Tips For Preventing Ransomware Among U.S. Hospitals and Healthcare Providers
By Bill DeLisi, CEO and CTO, GOFBA, Inc.
In October 2020 a joint advisory by the Cybersecurity and Infrastructure Security Agency, the Department of Health and Human Services and the FBI noted there is a “credible information of an increased and imminent cybercrime threat” affecting U.S. hospitals and healthcare providers. A main part of this threat features ransomware attacks, where hackers take control of data and systems to extract ransoms.
The alert detailed the actions of a Russian-speaking group called Ryuk and a type of trojan known as Trickbot. Even more alarming, many healthcare providers might already be infected with malware, with hackers waiting for an opportune time to launch an attack and cripple the organization’s operations.
To prevent successful ransomware attacks, hospital IT and management teams need to implement multi-pronged strategies focusing on training, technology solutions, and other best practices. See below for a few actionable tips to include in your plan.
Preventing Intrusions with Training
A fall 2020 phishing attack against the University of Missouri Health Center exposed data for more than 14,000 patients. The health center noted two employee email accounts were hacked, which led to data access to Social Security numbers, clinical information, and other patient-specific data. The breach underscores the threat of staff members as the most prevalent conduit for hackers. Preventing such instances takes diligent training that helps workers understand the various threats and how they should adjust their behaviors accordingly. This is critically important.
Hackers also attack healthcare providers to take advantage of overworked nurses, doctors, and other clinical staff. COVID-19 places enormous strain on these workers, and they may not make the best IT-related decisions when they’re functioning on limited sleep and enormous stress.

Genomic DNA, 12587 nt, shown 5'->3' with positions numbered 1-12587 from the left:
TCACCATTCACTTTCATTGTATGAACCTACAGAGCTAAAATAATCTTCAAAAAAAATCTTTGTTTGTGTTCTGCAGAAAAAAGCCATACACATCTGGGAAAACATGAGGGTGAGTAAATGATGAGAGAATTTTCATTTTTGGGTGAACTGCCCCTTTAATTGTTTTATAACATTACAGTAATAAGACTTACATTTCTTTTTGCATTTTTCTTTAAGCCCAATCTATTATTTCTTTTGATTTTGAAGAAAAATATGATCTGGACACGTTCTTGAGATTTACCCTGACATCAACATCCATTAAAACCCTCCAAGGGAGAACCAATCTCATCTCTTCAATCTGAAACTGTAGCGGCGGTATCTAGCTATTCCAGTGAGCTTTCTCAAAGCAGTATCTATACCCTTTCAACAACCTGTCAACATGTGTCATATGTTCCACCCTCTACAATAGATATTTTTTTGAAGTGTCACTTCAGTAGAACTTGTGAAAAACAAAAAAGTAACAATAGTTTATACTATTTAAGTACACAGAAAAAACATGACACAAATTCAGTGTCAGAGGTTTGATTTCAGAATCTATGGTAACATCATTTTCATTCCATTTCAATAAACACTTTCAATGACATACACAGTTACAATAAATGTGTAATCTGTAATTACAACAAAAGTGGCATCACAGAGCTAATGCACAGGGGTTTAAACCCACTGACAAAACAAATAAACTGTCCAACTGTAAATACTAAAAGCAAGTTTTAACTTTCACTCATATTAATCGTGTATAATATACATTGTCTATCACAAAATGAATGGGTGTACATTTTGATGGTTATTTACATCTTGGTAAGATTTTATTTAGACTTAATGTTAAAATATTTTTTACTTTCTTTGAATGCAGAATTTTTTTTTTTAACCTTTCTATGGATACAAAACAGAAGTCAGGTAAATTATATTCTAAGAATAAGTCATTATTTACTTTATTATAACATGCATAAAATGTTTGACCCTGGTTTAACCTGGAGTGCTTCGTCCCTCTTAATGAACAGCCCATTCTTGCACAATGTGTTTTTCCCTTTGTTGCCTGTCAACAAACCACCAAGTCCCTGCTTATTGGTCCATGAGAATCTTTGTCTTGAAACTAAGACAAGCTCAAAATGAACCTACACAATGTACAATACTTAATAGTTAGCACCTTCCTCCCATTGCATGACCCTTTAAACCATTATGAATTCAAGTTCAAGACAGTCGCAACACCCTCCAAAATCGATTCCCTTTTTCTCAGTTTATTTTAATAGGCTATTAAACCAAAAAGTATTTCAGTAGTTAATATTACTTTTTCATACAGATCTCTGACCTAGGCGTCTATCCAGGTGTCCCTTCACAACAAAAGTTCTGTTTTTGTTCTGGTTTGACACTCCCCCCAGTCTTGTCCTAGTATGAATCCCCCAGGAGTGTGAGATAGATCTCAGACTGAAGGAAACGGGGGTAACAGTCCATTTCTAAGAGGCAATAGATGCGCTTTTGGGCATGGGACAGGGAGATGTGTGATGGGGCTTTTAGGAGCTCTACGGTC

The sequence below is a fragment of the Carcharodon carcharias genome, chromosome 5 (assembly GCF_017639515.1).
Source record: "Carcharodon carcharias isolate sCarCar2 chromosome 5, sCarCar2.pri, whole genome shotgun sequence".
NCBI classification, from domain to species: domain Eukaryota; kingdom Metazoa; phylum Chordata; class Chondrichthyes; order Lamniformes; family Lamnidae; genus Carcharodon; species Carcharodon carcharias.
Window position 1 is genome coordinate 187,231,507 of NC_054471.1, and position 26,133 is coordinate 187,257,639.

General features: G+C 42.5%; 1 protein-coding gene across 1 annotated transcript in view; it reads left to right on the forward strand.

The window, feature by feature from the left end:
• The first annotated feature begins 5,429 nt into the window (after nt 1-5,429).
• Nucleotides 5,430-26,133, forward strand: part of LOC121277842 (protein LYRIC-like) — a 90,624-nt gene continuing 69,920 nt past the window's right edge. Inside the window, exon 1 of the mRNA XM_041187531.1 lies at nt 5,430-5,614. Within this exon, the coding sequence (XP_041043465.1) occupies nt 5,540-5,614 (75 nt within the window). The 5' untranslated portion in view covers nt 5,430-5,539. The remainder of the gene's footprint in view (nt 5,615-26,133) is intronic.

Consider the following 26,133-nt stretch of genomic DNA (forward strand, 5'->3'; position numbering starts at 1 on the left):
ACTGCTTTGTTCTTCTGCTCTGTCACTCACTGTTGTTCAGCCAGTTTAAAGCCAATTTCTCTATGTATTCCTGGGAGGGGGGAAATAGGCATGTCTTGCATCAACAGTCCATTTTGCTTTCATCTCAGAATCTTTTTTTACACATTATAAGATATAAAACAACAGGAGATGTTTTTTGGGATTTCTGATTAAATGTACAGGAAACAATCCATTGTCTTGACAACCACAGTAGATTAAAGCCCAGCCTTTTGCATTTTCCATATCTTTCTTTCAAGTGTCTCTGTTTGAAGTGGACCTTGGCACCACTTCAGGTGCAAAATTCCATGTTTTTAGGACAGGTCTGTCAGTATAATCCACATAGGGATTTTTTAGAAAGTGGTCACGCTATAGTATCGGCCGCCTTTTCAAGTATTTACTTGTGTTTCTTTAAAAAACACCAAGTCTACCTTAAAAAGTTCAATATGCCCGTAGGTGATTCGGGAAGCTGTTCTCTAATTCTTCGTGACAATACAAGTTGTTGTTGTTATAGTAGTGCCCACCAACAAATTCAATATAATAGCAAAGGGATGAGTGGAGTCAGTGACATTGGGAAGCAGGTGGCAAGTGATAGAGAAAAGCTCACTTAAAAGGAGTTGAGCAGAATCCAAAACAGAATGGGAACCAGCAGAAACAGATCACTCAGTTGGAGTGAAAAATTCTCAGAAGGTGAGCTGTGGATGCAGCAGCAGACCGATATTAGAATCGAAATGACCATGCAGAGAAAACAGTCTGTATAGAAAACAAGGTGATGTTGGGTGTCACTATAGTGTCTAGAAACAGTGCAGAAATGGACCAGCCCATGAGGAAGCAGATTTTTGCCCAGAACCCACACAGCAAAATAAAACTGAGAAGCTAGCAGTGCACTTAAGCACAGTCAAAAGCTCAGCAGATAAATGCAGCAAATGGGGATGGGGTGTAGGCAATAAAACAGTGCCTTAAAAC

Preventing the “human element” that leads to ransomware attacks requires diligent training. Here are some key tips for employees:
- Show staff members examples of phishing schemes. Use visuals to show them emails that might look authentic at first glance but deserve closer inspection. For example, phishing emails might include links with misspelled addresses and may not look professional, however recent phishing emails look very authentic, and hackers are getting much better at fooling people. Many recent hacking schemes use COVID-19 content to grab people’s interest.
- Discuss some of the most prevalent tricks hackers use to fool people, such as adding an urgent tone to messages or imploring them to take an unusual action, or even something as simple as “click here”.
- Encourage staff to confirm messages with their superiors or outside trusted resources. So instead of relying on a “Breakthrough Message from the CDC”, they should visit the official CDC site for assurance.
- Remind staff members it’s always acceptable to alert IT about suspicious messages. Get them to err on the side of caution, while also giving them the access they need to work effectively.
- Talk about vishing and smishing schemes, which come through the phone, tablet, or through SMS messaging. Email-based phishing has been around for a while, so hackers are using new pathways like vishing and smishing to persuade your employees to give them access.
Manage Remote Workers